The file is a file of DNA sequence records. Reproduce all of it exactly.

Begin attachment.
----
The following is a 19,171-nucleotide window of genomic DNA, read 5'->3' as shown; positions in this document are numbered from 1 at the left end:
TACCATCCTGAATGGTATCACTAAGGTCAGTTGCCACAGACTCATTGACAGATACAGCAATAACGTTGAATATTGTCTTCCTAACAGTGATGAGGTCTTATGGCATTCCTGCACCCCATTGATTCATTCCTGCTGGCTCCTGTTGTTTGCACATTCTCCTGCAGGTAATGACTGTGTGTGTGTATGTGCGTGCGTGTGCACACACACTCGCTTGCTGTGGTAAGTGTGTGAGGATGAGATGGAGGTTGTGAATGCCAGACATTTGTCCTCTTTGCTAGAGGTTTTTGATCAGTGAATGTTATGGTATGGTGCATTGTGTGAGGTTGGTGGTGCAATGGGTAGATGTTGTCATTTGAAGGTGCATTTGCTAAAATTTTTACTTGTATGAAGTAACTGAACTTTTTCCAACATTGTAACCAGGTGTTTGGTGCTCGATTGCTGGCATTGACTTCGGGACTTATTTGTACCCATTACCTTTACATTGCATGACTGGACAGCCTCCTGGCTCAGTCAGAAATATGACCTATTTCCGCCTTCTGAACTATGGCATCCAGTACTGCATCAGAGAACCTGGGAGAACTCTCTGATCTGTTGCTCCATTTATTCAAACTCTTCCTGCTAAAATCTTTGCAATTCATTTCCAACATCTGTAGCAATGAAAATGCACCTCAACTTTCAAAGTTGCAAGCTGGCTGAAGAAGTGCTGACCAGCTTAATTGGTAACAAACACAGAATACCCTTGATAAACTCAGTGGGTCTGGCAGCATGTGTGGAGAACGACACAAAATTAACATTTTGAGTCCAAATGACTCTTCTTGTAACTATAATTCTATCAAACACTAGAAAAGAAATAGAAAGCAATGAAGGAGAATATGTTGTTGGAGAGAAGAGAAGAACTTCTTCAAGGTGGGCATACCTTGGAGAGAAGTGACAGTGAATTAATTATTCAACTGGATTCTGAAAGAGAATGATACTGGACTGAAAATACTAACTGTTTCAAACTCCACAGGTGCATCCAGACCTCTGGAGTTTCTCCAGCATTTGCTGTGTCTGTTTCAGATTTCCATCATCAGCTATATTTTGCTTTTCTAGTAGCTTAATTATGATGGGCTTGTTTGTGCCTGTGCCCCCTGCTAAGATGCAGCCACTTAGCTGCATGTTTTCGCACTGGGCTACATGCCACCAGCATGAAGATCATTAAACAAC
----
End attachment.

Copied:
The following is a 19,171-nucleotide window of genomic DNA, read 5'->3' as shown; positions in this document are numbered from 1 at the left end:
TACCATCCTGAATGGTATCACTAAGGTCAGTTGCCACAGACTCATTGACAGATACAGCAATAACGTTGAATATTGTCTTCCTAACAGTGATGAGGTCTTATGGCATTCCTGCACCCCATTGATTCATTCCTGCTGGCTCCTGTTGTTTGCACATTCTCCTGCAGGTAATGACTGTGTGTGTGTATGTGCGTGCGTGTGCACACACACTCGCTTGCTGTGGTAAGTGTGTGAGGATGAGATGGAGGTTGTGAATGCCAGACATTTGTCCTCTTTGCTAGAGGTTTTTGATCAGTGAATGTTATGGTATGGTGCATTGTGTGAGGTTGGTGGTGCAATGGGTAGATGTTGTCATTTGAAGGTGCATTTGCTAAAATTTTTACTTGTATGAAGTAACTGAACTTTTTCCAACATTGTAACCAGGTGTTTGGTGCTCGATTGCTGGCATTGACTTCGGGACTTATTTGTACCCATTACCTTTACATTGCATGACTGGACAGCCTCCTGGCTCAGTCAGAAATATGACCTATTTCCGCCTTCTGAACTATGGCATCCAGTACTGCATCAGAGAACCTGGGAGAACTCTCTGATCTGTTGCTCCATTTATTCAAACTCTTCCTGCTAAAATCTTTGCAATTCATTTCCAACATCTGTAGCAATGAAAATGCACCTCAACTTTCAAAGTTGCAAGCTGGCTGAAGAAGTGCTGACCAGCTTAATTGGTAACAAACACAGAATACCCTTGATAAACTCAGTGGGTCTGGCAGCATGTGTGGAGAACGACACAAAATTAACATTTTGAGTCCAAATGACTCTTCTTGTAACTATAATTCTATCAAACACTAGAAAAGAAATAGAAAGCAATGAAGGAGAATATGTTGTTGGAGAGAAGAGAAGAACTTCTTCAAGGTGGGCATACCTTGGAGAGAAGTGACAGTGAATTAATTATTCAACTGGATTCTGAAAGAGAATGATACTGGACTGAAAATACTAACTGTTTCAAACTCCACAGGTGCATCCAGACCTCTGGAGTTTCTCCAGCATTTGCTGTGTCTGTTTCAGATTTCCATCATCAGCTATATTTTGCTTTTCTAGTAGCTTAATTATGATGGGCTTGTTTGTGCCTGTGCCCCCTGCTAAGATGCAGCCACTTAGCTGCATGTTTTCGCACTGGGCTACATGCCACCAGCATGAAGATCATTAAACAAC